The world was a better and a kinder place in the age of clay tablets, according to a prominent Russian Orthodox Church figure, who believes modern ways of speedy data transfer serve the spread of evil.
“The main thing about the internet is that it’s quick, so everything bad in it also emerges and spreads very quickly,” Metropolitan Climent said at a press-conference on Thursday. “And creating bad things does not require much thought.”
Climent, who heads the Russian Orthodox Church’s Publishing Council, advocates taking time before disseminating information around the world.
Doing something “good, talented, and deep” even with the use of modern technology “needs effort and time, and a spiritual mood,” the priest said.
The internet is, according to him, not in itself an “incarnation of absolute evil.”
“It’s just a means of accumulating and passing information,” Climent said. “Like clay tablets, birchbark letters, papyrus, parchment, stonewalls or other things used to transfer information in the past.”
The Russian internet community has so far reacted mostly with irony to Climent’s comments, with many questioning the church’s expertise in digital technology issues.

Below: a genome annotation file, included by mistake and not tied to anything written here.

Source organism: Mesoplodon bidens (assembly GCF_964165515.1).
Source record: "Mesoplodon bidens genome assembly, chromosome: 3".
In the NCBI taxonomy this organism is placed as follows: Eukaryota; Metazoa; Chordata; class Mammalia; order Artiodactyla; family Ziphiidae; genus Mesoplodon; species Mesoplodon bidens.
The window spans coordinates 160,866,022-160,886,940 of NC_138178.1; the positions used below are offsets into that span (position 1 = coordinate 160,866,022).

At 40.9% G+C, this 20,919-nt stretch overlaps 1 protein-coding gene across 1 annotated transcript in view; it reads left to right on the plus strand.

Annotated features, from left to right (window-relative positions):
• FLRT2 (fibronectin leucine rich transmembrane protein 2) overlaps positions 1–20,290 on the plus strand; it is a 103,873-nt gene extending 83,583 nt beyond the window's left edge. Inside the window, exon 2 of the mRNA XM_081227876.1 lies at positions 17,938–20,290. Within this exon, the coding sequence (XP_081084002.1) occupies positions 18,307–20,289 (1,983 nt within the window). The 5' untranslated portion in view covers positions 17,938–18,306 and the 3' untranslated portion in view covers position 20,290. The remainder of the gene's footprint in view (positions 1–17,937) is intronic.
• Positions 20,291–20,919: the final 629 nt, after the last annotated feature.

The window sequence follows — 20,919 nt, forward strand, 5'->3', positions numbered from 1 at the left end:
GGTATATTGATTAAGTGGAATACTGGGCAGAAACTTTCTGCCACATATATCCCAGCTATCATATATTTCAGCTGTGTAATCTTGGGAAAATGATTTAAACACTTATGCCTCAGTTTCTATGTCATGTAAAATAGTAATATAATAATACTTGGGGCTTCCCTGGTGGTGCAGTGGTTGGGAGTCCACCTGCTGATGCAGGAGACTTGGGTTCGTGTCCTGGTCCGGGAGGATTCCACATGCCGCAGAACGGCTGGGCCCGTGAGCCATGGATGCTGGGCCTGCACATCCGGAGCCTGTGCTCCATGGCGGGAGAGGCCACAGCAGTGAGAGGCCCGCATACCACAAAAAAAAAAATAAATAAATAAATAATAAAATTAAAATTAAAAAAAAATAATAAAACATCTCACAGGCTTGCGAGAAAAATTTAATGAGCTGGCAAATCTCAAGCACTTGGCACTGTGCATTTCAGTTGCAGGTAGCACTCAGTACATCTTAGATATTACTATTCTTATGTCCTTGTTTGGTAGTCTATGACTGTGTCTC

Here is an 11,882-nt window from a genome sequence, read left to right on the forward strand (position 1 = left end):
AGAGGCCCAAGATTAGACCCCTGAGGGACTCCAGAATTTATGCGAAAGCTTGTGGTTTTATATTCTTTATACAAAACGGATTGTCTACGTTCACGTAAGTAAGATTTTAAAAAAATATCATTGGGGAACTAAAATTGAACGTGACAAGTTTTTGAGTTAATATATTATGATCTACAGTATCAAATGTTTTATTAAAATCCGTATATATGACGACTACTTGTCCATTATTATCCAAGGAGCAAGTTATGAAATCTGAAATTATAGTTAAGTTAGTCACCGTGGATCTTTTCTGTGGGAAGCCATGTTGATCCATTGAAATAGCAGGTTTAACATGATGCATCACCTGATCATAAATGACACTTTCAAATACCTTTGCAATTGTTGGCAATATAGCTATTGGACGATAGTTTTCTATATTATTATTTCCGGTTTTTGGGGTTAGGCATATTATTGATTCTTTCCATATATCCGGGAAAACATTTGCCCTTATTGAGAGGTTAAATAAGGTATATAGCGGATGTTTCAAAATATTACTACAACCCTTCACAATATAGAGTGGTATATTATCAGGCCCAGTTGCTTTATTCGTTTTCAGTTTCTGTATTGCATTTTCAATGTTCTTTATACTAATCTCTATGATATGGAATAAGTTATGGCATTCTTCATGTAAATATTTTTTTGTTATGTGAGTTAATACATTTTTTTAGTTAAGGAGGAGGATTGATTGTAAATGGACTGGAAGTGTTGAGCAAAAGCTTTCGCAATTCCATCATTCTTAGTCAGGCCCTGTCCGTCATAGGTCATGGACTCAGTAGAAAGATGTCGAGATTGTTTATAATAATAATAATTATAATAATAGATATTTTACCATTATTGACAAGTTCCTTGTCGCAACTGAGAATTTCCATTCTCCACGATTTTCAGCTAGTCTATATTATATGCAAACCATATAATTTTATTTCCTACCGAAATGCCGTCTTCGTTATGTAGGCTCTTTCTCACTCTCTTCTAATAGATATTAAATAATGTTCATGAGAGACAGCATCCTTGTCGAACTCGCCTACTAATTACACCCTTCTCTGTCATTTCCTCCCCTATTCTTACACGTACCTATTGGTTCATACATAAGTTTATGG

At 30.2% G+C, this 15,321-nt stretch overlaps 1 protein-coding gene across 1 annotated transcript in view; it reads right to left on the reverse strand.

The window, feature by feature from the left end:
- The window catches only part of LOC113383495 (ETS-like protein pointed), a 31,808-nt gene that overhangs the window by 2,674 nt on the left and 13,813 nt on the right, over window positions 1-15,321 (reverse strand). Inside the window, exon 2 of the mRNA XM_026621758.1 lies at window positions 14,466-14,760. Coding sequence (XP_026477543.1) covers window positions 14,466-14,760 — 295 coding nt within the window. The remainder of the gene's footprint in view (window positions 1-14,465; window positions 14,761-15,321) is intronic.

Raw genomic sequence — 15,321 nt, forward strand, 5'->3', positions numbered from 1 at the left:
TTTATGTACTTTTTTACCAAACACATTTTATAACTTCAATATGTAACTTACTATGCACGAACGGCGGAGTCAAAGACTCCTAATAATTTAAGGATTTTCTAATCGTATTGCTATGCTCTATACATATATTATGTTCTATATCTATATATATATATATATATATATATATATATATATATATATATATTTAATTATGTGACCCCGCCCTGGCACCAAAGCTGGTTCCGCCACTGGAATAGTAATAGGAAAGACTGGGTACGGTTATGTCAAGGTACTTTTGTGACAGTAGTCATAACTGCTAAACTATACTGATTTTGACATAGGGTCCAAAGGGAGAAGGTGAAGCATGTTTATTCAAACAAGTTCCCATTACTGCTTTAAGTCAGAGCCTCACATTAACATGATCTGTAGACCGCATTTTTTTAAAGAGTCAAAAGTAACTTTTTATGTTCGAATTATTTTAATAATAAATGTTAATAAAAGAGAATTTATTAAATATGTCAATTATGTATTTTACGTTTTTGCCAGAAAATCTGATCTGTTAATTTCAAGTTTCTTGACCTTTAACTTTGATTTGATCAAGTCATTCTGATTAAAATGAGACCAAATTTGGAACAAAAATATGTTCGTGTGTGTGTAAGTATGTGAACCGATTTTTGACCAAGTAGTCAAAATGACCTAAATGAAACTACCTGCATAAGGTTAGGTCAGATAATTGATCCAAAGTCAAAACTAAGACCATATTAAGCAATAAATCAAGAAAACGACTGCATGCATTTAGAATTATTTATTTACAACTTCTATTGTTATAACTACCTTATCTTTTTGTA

“Just in case, I inform the honorable monk that all things "good, talented and deep” are spreading in the “high-speed internet” with exactly the same speed as anything wicked,” one internet user wrote.
It’s not the first time a Russian church leader has commented on the role of the internet.
The head of the Orthodox Church, Patriarch Kirill, urged monks a year ago not to use the internet at all, in order to avoid temptations.
“Many monks act absolutely irrationally,” he said. “On the one hand they escape secular life to create favorable conditions for salvation and on the other, they take their mobile phone and start surfing the internet, where there are lots of sinful and tempting things.”